Many whakataukī (sayings) use trees and plants as symbols and metaphors.
The tōtara (Podocarpus totara) is symbolic of a great chief. The following expression describes the death of a chief:
Kua hinga te tōtara i Te Waonui a Tāne.
A tōtara has fallen in the great forest of Tāne.
A great chief is also referred to as a tōtara haemata – a strong-growing tōtara.
Another saying compares people to the tōtara and the pukatea:
Ka haere te tōtara haemata, ka takoto te pukatea wai nui.
The tōtara floats, while the pukatea lies in deep water.
This proverb suggests that young people are like the soft-wooded tōtara – they move around easily and can attend meetings in different areas. Older people are more settled – they are like the pukatea, a tree with heavy wood that grows in swamps.
A difficult person is identified with the stinging ongaonga (tree nettle, Urtica ferox):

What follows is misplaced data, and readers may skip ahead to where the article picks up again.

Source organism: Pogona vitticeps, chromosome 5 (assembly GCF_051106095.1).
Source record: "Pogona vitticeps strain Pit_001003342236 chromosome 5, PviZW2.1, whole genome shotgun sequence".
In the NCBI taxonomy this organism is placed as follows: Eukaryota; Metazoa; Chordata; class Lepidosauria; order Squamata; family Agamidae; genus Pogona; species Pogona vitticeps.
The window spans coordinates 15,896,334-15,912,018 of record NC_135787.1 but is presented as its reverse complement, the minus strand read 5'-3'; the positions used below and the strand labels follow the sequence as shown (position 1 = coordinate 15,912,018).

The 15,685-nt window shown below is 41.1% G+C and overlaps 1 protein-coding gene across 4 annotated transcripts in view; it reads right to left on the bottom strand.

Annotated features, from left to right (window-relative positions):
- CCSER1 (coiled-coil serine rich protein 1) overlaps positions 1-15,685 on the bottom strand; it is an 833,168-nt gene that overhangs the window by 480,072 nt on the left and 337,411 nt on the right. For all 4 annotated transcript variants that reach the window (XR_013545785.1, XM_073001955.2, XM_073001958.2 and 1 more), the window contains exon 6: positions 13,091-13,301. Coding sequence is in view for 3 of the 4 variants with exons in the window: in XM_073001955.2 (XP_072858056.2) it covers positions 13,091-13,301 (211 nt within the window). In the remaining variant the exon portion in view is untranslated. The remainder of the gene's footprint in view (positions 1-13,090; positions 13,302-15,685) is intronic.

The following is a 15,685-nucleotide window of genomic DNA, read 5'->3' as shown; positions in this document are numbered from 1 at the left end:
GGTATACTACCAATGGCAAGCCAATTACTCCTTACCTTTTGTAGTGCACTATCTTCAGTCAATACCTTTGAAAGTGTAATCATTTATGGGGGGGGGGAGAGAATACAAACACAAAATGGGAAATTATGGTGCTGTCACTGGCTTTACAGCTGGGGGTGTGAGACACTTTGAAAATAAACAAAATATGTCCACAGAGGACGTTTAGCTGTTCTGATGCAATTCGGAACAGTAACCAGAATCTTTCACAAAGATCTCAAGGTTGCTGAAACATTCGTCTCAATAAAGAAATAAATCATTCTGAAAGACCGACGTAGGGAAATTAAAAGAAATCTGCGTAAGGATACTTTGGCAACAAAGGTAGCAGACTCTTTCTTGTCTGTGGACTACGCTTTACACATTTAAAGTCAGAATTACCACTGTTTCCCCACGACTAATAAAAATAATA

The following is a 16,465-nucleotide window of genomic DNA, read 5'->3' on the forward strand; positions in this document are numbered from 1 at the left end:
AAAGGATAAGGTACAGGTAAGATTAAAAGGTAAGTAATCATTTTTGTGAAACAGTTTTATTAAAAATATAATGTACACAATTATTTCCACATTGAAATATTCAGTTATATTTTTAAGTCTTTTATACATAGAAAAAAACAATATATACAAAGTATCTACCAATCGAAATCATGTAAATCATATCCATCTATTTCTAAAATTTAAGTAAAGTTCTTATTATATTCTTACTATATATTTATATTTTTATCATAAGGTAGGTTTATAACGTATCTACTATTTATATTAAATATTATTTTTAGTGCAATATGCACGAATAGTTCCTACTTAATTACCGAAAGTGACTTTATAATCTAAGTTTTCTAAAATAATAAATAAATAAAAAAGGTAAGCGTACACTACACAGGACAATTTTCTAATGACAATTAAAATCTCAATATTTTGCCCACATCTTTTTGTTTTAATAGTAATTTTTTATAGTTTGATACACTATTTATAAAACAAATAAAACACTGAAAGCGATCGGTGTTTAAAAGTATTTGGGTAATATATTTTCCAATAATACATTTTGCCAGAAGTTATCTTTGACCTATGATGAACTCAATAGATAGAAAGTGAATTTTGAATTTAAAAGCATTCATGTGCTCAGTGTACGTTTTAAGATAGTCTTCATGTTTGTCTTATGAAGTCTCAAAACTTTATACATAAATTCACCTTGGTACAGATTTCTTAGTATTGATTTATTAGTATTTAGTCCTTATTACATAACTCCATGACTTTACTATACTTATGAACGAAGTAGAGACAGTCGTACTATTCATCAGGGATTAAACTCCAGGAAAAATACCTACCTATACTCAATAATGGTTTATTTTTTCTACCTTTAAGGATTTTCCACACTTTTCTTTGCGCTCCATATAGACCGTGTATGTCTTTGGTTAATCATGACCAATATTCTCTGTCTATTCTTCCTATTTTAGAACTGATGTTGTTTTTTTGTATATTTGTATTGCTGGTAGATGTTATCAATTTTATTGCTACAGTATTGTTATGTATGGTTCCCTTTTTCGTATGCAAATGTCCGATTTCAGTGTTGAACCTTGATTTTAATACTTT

He tangata ongaonga.
A prickly person.
A bold and committed person is compared to the maire (Nestegis cunninghamii), a hardwood:
E, ko te matakahi maire.
Like a wedge of maire.
Cowardice is likened to the soft berry of the tawa (Beilschmiedia tawa):
He tawa para, he whati kau tāna.
The pulp of the tawa berry is easily crushed.
A courageous person is compared to the tawa’s hard kernel:
Ka mahi te tawa uho ki te riri.
Well done, tawa kernel fighting away.
Another proverb notes that when a person dies, they return to Te Pō (the darkness) forever, unlike the tī kōuka (cabbage tree), which grows back even if it is cut down.
Ehara i te tī e wana ake.
Man is not like the tī, which renews itself.
Another proverb refers to the tough climbing frond of mangemange (Lygodium articulatum):
Kia pēnei te mārōrō o tō kākahu me te mangemange.
Let your clothes be as strong as the mangemange, which never wears out.